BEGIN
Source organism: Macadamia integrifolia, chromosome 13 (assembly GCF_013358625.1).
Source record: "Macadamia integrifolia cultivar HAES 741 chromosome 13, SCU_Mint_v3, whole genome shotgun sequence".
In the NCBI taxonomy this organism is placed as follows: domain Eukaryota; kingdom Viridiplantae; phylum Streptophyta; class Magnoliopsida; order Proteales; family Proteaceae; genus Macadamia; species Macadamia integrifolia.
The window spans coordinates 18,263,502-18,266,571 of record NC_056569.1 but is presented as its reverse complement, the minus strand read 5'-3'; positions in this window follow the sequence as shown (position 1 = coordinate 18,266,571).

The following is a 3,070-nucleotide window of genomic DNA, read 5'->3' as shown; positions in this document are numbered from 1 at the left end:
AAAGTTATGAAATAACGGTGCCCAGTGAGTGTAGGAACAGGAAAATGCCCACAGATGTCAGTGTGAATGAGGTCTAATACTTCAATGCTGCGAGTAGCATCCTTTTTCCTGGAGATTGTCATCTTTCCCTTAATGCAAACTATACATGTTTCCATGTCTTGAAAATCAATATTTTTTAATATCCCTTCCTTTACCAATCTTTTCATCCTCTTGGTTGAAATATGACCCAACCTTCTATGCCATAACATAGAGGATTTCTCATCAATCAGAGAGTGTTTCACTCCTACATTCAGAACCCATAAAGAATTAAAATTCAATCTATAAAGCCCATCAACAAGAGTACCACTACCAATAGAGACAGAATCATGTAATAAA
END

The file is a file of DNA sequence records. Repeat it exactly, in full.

Source organism: Macadamia integrifolia, chromosome 13 (assembly GCF_013358625.1).
Source record: "Macadamia integrifolia cultivar HAES 741 chromosome 13, SCU_Mint_v3, whole genome shotgun sequence".
In the NCBI taxonomy this organism is placed as follows: domain Eukaryota; kingdom Viridiplantae; phylum Streptophyta; class Magnoliopsida; order Proteales; family Proteaceae; genus Macadamia; species Macadamia integrifolia.
The window spans coordinates 18,263,502-18,266,571 of record NC_056569.1 but is presented as its reverse complement, the minus strand read 5'-3'; positions in this window follow the sequence as shown (position 1 = coordinate 18,266,571).

The following is a 3,070-nucleotide window of genomic DNA, read 5'->3' as shown; positions in this document are numbered from 1 at the left end:
AAAGTTATGAAATAACGGTGCCCAGTGAGTGTAGGAACAGGAAAATGCCCACAGATGTCAGTGTGAATGAGGTCTAATACTTCAATGCTGCGAGTAGCATCCTTTTTCCTGGAGATTGTCATCTTTCCCTTAATGCAAACTATACATGTTTCCATGTCTTGAAAATCAATATTTTTTAATATCCCTTCCTTTACCAATCTTTTCATCCTCTTGGTTGAAATATGACCCAACCTTCTATGCCATAACATAGAGGATTTCTCATCAATCAGAGAGTGTTTCACTCCTACATTCAGAACCCATAAAGAATTAAAATTCAATCTATAAAGCCCATCAACAAGAGTACCACTACCAATAGAGACAGAATCATGTAATAAA